What was it about Julianne Moore that made you want her for the role?

PB: I just think that she's an amazing actress and can turn her hand at anything. She's extremely beautiful and she has a great warmth and likeability, sensuality to her, femininity to her. She just does it without any fuss. Just gets on with the job. There's no kind of theatrics; she's very sincere as you see, funny, charming, down to earth. Did I know all of this going in? Not really, we had the text that was really good, strong, and we had a director in Peter Howitt who brought a lot of himself and his own heart to it. He's really like Daniel Rafferty. I sort of based Daniel Rafferty on him and whatever I do as an actor. And then one day her name was just there. I phoned the agents up and said Julianne Moore, she wants to do it, I said you're kidding me, really, simple as that. We had a dinner here in New York, liked each other, got on, said good luck, see you in Ireland.


Have you had an actress fall in love with you on the set and it becomes a problem?

PB: It's funny you should say that, but it happened. I don't say that in a grand way. It happened on a film. I'm not going to say which one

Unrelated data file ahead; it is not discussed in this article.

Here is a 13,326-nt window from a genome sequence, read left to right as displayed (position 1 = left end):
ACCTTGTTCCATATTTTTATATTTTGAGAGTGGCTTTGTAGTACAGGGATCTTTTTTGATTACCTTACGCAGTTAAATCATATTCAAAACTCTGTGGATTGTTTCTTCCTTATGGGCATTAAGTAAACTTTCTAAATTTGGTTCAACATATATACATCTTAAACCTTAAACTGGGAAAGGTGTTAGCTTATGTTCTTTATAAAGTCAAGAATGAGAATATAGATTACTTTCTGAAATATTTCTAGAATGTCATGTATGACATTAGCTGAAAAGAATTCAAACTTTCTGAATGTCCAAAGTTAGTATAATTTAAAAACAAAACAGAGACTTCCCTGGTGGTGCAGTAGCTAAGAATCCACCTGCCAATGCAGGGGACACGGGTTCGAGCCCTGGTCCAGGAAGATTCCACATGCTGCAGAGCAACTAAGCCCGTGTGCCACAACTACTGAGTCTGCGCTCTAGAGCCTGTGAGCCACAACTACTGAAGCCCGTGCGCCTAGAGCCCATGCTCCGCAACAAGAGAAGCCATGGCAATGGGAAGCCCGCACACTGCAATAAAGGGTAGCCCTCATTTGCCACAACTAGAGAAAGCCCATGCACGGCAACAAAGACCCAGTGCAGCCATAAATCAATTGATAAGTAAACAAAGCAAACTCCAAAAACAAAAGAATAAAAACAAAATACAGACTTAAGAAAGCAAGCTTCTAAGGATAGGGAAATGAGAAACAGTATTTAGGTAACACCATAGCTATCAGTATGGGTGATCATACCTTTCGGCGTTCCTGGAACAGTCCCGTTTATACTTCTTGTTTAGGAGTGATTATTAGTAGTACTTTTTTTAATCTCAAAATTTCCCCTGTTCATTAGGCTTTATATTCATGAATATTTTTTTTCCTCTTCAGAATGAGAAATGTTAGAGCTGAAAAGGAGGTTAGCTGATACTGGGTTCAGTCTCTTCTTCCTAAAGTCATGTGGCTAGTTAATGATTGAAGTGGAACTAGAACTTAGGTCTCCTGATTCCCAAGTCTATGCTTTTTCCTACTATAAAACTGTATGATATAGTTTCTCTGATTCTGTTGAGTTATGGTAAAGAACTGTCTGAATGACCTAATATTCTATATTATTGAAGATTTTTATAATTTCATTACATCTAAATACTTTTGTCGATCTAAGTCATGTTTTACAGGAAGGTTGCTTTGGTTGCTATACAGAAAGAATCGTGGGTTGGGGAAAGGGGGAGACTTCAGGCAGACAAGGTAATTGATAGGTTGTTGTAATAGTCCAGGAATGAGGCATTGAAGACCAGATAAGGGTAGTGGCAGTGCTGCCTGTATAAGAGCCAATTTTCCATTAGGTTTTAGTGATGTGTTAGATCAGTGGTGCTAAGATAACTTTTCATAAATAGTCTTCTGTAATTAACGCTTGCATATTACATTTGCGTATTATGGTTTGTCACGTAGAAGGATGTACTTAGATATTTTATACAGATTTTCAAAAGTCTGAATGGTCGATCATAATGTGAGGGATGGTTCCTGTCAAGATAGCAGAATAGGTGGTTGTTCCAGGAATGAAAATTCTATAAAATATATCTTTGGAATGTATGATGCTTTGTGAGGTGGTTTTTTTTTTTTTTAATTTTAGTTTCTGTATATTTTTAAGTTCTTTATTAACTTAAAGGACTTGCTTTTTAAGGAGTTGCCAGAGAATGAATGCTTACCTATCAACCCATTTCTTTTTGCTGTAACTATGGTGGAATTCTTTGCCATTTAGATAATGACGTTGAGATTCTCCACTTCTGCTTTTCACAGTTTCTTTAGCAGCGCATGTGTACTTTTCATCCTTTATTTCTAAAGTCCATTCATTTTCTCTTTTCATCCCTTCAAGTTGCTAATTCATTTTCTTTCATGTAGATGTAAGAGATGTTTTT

Please tell us

PB: I can't, but she declared her love. I said I'm a married man. We had kind of intimate scenes. I said this is lovely, but I love you, let's stop this and do this scene. My wife was coming down for lunch and I'm no good at lying. I'm not very good at hiding anything. We were doing a tricky scene, so I told her, this girl says she's in love with me. She said oh really, my late wife went over to this woman and was saying how wonderful I was. But said the director; he's the one that's going places. She did an about face and ran off to him! (Laughs)


Is she a working actress today?

PB: I don't think so. She's not famous. We don't know. I haven't heard from her in a long time.


Who's the director?

PB: (Laughs) Nice try, it did happen and it was funny. Anyway, it happens, a bit of a useless story because you don't get names.


You've done so many different genres over the years. Comedy to action, and obviously Bond; what is your favorite type of film? Would you rather do a romance, a hardcore drama, or strap on the guns and shoot bad guys?